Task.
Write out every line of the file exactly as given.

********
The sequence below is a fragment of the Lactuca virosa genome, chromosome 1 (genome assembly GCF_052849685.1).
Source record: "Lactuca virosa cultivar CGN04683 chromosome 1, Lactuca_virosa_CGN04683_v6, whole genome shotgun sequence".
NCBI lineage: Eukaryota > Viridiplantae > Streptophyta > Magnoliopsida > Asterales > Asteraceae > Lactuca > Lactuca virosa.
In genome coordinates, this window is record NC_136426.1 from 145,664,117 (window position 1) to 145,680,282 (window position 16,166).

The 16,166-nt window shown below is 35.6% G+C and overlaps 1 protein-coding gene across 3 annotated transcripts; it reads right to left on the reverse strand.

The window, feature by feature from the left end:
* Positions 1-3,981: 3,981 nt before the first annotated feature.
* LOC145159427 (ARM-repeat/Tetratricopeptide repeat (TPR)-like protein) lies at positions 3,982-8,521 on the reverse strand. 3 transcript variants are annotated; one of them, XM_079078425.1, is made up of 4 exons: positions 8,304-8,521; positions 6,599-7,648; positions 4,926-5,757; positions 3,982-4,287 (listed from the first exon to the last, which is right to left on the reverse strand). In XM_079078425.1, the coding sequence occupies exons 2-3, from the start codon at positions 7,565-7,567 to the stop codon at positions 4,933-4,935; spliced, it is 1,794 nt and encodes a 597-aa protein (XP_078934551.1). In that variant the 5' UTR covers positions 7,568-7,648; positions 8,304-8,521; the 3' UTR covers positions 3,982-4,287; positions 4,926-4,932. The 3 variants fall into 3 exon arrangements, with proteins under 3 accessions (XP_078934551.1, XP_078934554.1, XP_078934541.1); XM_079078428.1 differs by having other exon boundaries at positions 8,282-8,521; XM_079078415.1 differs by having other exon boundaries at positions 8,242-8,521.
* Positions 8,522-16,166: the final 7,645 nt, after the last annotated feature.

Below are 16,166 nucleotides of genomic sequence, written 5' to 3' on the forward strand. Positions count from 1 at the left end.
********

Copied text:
The sequence below is a fragment of the Lactuca virosa genome, chromosome 1 (genome assembly GCF_052849685.1).
Source record: "Lactuca virosa cultivar CGN04683 chromosome 1, Lactuca_virosa_CGN04683_v6, whole genome shotgun sequence".
NCBI lineage: Eukaryota > Viridiplantae > Streptophyta > Magnoliopsida > Asterales > Asteraceae > Lactuca > Lactuca virosa.
In genome coordinates, this window is record NC_136426.1 from 145,664,117 (window position 1) to 145,680,282 (window position 16,166).

The 16,166-nt window shown below is 35.6% G+C and overlaps 1 protein-coding gene across 3 annotated transcripts; it reads right to left on the reverse strand.

The window, feature by feature from the left end:
* Positions 1-3,981: 3,981 nt before the first annotated feature.
* LOC145159427 (ARM-repeat/Tetratricopeptide repeat (TPR)-like protein) lies at positions 3,982-8,521 on the reverse strand. 3 transcript variants are annotated; one of them, XM_079078425.1, is made up of 4 exons: positions 8,304-8,521; positions 6,599-7,648; positions 4,926-5,757; positions 3,982-4,287 (listed from the first exon to the last, which is right to left on the reverse strand). In XM_079078425.1, the coding sequence occupies exons 2-3, from the start codon at positions 7,565-7,567 to the stop codon at positions 4,933-4,935; spliced, it is 1,794 nt and encodes a 597-aa protein (XP_078934551.1). In that variant the 5' UTR covers positions 7,568-7,648; positions 8,304-8,521; the 3' UTR covers positions 3,982-4,287; positions 4,926-4,932. The 3 variants fall into 3 exon arrangements, with proteins under 3 accessions (XP_078934551.1, XP_078934554.1, XP_078934541.1); XM_079078428.1 differs by having other exon boundaries at positions 8,282-8,521; XM_079078415.1 differs by having other exon boundaries at positions 8,242-8,521.
* Positions 8,522-16,166: the final 7,645 nt, after the last annotated feature.

Below are 16,166 nucleotides of genomic sequence, written 5' to 3' on the forward strand. Positions count from 1 at the left end.